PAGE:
13. cbs.com The Linz Family ~ Cincinnati, Ohio Team of Four Siblings: Tommy, 19, Megan, 21, Nick, 24 and Alex, 22. The Linz Family is from Cincinnati, Ohio. This close-knit team is comprised of three brothers and one feisty sister who are so deeply rooted in Cincinnati that they have over 50 first cousins living in or near the Cincinnati area. The Linz's parents have been married for more than 28 years. Nick is the oldest on the team at 24 and works in sales in Buffalo, New York. He describes himself as hardworking and friendly. Alex, 22, recently graduated from the University of Cincinnati and works as an emergency room technician. He says he is optimistic and proud. Tommy, 19, is currently enrolled at Miami University of Ohio. Tommy, who played on the Miami University lacrosse team, is willing and outgoing. Megan, 21, is the only female on the team. She also attends Miami University of Ohio and is studying Strategic Communications. Megan enjoys cheerleading and field hockey. Although she's outnumbered by the boys, she and her brothers are very close. The Linz siblings are well-traveled, athletic, very competitive and ready to embark on a race around the world on "The Amazing Race."
  14. cbs.com The Godlewski Sisters ~ Des Plaines, Illinois 'Race' Team of Four Sisters: Michelle, 42, Christine, 37, Sharon, 39 and Trisha, 26. The Godlewski Family is a team of sisters from Des Plaines, Illinois. The four siblings, from oldest to youngest, are Michelle, Sharon, Christine and Tricia. Each sister has her own personality, which might cause some roadblocks of their own along the way. Michelle, 42, is the most direct of the team. She describes herself as excitable and competitive. Sharon, 39, works as an insurance claim consultant. She says she's alluring and personable and admits that she thrives on challenges. Christine, 37, is a bit obsessive. A homemaker and the mother of four, Christine's biggest pet peeve about herself is not being able to defend herself when she gets into an argument with her siblings. Tricia, the youngest of the team at 26, is always forced to play the role of peacemaker. Tricia is hoping 'The Race' will show her big sisters that she has what it takes to endure "The Amazing Race." All four sisters live within thirty minutes of one other. Although they have traveled extensively together, 'The Race' will surely put their relationships to the test as they embark on a much different kind of family vacation.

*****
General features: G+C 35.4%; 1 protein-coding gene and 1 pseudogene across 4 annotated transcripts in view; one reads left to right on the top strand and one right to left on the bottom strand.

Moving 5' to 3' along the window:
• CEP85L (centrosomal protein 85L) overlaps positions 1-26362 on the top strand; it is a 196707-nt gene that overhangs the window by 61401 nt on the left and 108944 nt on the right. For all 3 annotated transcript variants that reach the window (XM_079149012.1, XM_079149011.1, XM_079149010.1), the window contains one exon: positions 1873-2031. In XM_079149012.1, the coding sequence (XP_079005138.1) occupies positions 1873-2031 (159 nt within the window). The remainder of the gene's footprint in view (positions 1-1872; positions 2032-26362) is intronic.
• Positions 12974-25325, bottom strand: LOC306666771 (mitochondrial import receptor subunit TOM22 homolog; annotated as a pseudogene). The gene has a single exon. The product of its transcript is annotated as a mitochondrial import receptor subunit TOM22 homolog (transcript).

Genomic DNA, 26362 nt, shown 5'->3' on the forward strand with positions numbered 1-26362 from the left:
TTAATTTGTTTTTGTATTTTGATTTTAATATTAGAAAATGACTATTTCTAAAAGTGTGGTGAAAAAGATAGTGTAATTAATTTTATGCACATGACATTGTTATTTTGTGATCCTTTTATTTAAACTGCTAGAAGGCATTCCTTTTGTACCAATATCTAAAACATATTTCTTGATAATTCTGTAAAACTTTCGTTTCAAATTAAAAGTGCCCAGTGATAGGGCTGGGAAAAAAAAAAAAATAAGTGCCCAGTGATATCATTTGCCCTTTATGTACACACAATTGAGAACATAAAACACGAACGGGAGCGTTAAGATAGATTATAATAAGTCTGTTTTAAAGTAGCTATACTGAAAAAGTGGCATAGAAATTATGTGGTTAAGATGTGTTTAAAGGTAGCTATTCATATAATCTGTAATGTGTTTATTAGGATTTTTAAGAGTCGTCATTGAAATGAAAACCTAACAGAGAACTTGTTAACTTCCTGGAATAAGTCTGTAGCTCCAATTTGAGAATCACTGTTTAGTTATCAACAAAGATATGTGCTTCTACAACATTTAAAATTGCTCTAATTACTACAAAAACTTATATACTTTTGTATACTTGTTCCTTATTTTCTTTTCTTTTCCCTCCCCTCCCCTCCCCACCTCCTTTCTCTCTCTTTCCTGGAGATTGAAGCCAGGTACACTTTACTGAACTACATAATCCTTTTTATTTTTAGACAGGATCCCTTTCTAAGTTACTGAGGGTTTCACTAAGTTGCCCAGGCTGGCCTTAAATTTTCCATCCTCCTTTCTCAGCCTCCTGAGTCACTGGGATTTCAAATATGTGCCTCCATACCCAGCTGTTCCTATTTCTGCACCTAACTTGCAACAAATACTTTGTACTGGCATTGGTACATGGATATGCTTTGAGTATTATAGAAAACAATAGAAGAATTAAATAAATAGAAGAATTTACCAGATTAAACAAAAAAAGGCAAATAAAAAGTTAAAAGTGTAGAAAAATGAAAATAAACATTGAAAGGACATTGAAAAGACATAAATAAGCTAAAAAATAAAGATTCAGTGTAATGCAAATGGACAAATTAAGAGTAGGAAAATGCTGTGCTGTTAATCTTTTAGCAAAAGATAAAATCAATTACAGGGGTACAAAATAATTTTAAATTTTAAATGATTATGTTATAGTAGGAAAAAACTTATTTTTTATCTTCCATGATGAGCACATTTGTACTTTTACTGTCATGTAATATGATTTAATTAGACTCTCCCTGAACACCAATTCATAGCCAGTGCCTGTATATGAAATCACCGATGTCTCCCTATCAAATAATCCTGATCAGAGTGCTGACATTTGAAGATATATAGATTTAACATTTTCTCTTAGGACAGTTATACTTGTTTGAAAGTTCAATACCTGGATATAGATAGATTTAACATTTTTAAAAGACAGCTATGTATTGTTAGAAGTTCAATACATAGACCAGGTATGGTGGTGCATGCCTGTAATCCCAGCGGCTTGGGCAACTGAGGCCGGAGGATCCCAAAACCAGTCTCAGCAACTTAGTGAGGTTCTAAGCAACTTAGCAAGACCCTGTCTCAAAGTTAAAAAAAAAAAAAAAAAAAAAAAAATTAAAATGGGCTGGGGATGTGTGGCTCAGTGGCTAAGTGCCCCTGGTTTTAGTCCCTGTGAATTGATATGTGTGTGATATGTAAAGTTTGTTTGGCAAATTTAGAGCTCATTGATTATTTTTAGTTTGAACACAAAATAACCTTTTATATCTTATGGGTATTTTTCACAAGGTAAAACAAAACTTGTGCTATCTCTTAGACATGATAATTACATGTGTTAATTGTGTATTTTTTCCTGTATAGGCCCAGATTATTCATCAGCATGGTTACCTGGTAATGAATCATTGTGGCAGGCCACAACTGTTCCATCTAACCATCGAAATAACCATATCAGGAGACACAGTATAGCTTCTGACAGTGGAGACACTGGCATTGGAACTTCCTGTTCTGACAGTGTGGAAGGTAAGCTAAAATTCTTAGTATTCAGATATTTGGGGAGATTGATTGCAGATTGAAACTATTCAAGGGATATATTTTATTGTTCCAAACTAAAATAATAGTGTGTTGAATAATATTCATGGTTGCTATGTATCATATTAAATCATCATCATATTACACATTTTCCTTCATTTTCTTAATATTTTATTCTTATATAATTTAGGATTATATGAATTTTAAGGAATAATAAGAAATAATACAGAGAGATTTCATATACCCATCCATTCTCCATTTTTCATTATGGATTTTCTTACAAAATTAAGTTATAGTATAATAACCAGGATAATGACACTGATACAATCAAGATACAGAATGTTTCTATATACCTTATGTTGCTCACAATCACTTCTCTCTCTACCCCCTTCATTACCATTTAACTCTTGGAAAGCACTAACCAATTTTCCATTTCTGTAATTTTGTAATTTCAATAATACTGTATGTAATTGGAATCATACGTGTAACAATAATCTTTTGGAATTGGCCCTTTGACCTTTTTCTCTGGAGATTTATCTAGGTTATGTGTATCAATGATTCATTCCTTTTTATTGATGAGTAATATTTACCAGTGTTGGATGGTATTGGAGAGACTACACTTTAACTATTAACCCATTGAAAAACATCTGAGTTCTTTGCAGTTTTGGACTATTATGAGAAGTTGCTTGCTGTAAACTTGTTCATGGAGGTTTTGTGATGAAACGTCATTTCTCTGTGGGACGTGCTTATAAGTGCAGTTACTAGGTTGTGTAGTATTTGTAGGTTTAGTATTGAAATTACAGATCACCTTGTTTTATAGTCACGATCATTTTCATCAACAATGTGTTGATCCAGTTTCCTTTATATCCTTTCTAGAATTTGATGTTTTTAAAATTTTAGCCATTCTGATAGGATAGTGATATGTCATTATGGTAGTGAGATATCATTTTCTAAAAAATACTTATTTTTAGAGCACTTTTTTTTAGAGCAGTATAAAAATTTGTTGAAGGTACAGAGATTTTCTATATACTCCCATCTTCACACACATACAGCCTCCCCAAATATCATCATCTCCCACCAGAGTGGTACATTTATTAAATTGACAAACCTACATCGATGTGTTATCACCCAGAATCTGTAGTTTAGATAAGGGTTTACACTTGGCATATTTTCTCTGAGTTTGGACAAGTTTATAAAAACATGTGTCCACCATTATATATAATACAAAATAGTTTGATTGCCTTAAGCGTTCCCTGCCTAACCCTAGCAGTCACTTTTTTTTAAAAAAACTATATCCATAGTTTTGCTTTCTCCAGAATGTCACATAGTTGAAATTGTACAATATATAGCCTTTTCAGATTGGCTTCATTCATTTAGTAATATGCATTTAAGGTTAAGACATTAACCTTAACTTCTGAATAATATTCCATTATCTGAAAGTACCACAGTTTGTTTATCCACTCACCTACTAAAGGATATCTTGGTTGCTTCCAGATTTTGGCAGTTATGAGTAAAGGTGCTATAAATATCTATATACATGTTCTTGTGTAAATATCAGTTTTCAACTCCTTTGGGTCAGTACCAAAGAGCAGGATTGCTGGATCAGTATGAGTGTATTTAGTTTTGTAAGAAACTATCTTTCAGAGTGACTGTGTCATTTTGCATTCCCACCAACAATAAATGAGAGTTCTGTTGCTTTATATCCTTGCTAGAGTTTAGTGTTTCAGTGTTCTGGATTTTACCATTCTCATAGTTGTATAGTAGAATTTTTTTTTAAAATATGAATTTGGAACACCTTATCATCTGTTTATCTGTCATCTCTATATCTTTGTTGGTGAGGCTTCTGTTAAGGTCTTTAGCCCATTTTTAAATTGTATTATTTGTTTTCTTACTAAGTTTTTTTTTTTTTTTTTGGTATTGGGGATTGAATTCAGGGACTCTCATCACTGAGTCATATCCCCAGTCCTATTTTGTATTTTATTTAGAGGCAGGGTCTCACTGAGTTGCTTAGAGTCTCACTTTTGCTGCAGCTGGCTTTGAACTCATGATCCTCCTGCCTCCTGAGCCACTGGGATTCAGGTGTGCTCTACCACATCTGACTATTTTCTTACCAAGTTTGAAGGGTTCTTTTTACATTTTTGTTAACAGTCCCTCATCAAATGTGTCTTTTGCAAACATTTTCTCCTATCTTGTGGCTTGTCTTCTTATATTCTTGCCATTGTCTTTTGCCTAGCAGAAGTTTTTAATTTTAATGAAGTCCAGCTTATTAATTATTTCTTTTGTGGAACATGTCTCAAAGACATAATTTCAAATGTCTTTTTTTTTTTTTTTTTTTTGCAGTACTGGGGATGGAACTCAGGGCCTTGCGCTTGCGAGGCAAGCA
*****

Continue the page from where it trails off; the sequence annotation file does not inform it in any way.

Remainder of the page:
15. cbs.com The Black Family ~ Woodbridge, Virginia Family of Four: Reggie, 42, Kenneth, 11, Austin, 8 and Kimberly, 40. The Black Family is from Woodbridge, Virginia. Reggie and Kimberly, who met in undergraduate school, have been married for over 17 years. Their two sons, Kenneth, 11, and Austin, 8, round out this team of four who compete competitively in Tae Kwon Do tournaments. Reggie, 42, is the team leader. He is a high school teacher who describes himself as calm yet competitive. Reggie graduated from Norfolk State University with a degree in mathematics. Kimberly, 40, is a fifth grade teacher who considers herself to be witty and determined. She earned her Masters in Education from Marymount University. Kenneth, 11, is entering sixth grade. His favorite hobbies are soccer and Tae Kwon Do. Kenneth earned his black belt in Tae Kwon Do over two years. At 8 years old, Austin is the youngest contestant ever to compete in "The Amazing Race." He will be in the fourth grade and has an advanced brown belt in Tae Kwon Do. Austin plans on earning his black belt within the next few months. The Black Family is the epitome of dedication and heart. Despite their limited traveling experience, they are determined to show they have what it takes to compete on "The Amazing Race."